I find myself in deep reflection over OHA’s stated mission To Raise a Beloved Nation. What a profound thought with plenty of room for dreaming of what could be.
My dreams for a nation begin by first noting that since 1980, when OHA was created by State Constitution, we have been consumed by the political processes of the drive for political recognition. Some seek recognition as a nation by the federal government. Others seek political separation from U.S. control, to stand recognized through the United Nations that would somehow restore Hawai‘i to its pre-annexation status as a Kingdom-State.
I believe it is important to continue exploring all paths to restoring a form of nationhood. But I don’t believe that we have to wait to be blessed by the U.S. or the United Nations to begin to build the nation.
We are already a cultural and spiritual nation toward which we moved decisively and quickly following the Hawaiian Renaissance of the 70’s and 80’s. Our marching in the streets and stridently demanding a process of reconciliation led to the creation of OHA, a constitutional overhaul of native rights, a ceded land settlement, the set aside of ‘Iolani Palace and Kaho‘olawe until such time that a new governing entity is established, and a vibrant reconstruction of our culture in all its forms. The nation is already defining itself and rising quickly, although the import of it all sometimes escapes us.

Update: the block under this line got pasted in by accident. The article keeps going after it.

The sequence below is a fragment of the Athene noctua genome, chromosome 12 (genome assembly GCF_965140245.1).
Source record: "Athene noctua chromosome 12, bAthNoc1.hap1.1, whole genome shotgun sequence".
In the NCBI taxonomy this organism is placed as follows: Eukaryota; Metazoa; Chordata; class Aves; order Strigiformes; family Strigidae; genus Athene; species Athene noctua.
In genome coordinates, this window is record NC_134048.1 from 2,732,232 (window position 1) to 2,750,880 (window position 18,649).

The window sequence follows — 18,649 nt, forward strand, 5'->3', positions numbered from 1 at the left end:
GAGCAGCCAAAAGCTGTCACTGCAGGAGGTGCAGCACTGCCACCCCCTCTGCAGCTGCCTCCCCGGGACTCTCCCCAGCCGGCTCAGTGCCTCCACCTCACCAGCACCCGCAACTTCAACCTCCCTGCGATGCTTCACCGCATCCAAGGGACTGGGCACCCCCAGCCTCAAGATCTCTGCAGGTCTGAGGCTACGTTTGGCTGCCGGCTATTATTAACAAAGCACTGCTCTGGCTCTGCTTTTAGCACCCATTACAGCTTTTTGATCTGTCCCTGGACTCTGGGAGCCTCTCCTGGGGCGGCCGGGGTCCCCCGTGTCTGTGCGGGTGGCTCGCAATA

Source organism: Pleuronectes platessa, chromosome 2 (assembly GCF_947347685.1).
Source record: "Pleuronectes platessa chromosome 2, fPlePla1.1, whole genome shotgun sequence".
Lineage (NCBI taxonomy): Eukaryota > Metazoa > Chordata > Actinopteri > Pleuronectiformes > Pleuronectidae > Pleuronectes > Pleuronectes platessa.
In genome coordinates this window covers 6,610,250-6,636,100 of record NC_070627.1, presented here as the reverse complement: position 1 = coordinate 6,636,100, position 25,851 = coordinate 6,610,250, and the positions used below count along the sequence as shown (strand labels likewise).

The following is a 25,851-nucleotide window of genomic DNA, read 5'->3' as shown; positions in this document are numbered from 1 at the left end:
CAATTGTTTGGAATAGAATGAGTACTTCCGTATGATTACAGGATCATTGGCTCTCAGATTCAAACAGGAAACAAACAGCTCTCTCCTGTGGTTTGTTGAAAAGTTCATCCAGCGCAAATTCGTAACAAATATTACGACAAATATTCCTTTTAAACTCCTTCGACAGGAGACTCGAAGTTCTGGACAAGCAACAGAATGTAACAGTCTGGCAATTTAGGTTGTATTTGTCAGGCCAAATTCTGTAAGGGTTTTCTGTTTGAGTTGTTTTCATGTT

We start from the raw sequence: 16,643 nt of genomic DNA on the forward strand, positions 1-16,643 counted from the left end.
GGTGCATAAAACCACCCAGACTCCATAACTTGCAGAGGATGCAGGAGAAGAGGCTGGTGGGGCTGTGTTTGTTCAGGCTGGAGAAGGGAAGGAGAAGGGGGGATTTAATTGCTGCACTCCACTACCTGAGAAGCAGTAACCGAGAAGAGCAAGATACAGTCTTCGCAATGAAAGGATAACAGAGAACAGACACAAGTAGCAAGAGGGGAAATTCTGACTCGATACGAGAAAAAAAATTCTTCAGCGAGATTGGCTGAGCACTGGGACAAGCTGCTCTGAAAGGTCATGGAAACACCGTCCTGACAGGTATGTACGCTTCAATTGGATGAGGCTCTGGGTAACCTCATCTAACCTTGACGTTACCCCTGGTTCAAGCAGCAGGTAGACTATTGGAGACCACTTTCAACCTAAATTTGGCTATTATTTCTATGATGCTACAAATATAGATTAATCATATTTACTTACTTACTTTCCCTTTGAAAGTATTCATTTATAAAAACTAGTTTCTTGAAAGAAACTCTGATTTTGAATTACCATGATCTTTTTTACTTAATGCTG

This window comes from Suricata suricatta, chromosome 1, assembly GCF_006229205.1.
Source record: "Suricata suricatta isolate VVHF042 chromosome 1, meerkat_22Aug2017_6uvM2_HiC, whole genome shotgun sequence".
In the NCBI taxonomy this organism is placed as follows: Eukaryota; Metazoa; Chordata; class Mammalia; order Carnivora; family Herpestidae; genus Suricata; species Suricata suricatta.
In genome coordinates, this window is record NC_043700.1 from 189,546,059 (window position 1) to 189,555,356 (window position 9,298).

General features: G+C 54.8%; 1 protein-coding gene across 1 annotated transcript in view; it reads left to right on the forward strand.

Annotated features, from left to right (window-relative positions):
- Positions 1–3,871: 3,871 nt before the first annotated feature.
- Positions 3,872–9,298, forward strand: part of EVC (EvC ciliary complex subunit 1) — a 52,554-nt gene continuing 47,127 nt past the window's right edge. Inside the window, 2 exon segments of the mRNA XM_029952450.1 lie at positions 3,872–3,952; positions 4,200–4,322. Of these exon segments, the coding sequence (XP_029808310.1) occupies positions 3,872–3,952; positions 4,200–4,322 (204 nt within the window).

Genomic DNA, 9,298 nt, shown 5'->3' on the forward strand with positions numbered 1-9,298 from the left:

OHA has already begun stitching together a national geo-cultural land inventory by buying back pieces of the nation in the form of culturally valuable properties such as Waimea Valley, 25,000 acres of Wao Kele O Puna, 500 acres of the Galbraith Estate in Wahiawā, 20 acres in Palauea, Maui, and more. Kana‘iolowalu (Act 195) moves us closer toward identifying a certified electorate, to be recognized by the state and the federal government, who could then form a citizenry to establish a new governing entity. The train has left the station.
A milestone toward the shaping of the nation occurred in November, 2013, when the six major Hawaiian economic institutions gathered in a puwalu to seek ways to connect the dots and begin a dialogue of unification toward a common vision of a Hawaiian future. In the room were leaders of the Kamehameha Schools, Queen Lili‘uokalani Trust, Queen Emma Foundation and Hospital Systems, Lunalilo Home, Department of Hawaiian Home Lands, and OHA. The meeting was dynamic and produced a profound commitment to move forward together – as one people. If it’s true that a nation is defined by its institutions, then we are crystallizing ourselves as never before with the leadership of the six most fundamental institutions of the Hawaiian people, four of them descending directly from the ali‘i (chiefs), and two emerging from the political reconciliation process. Now we need to push the envelope and move with a higher sense of urgency toward creating other institutions and programs to embed in the fabric of the national tapestry such as a Hawaiian National Archives, an education system, a health system, and a national institute of culture and the arts. Let the vision burst forth beyond the political boundaries and not be impeded by the absence of political recognition, for it will come in due time. The time to declare our nationhood is now. All we have to do is act like one.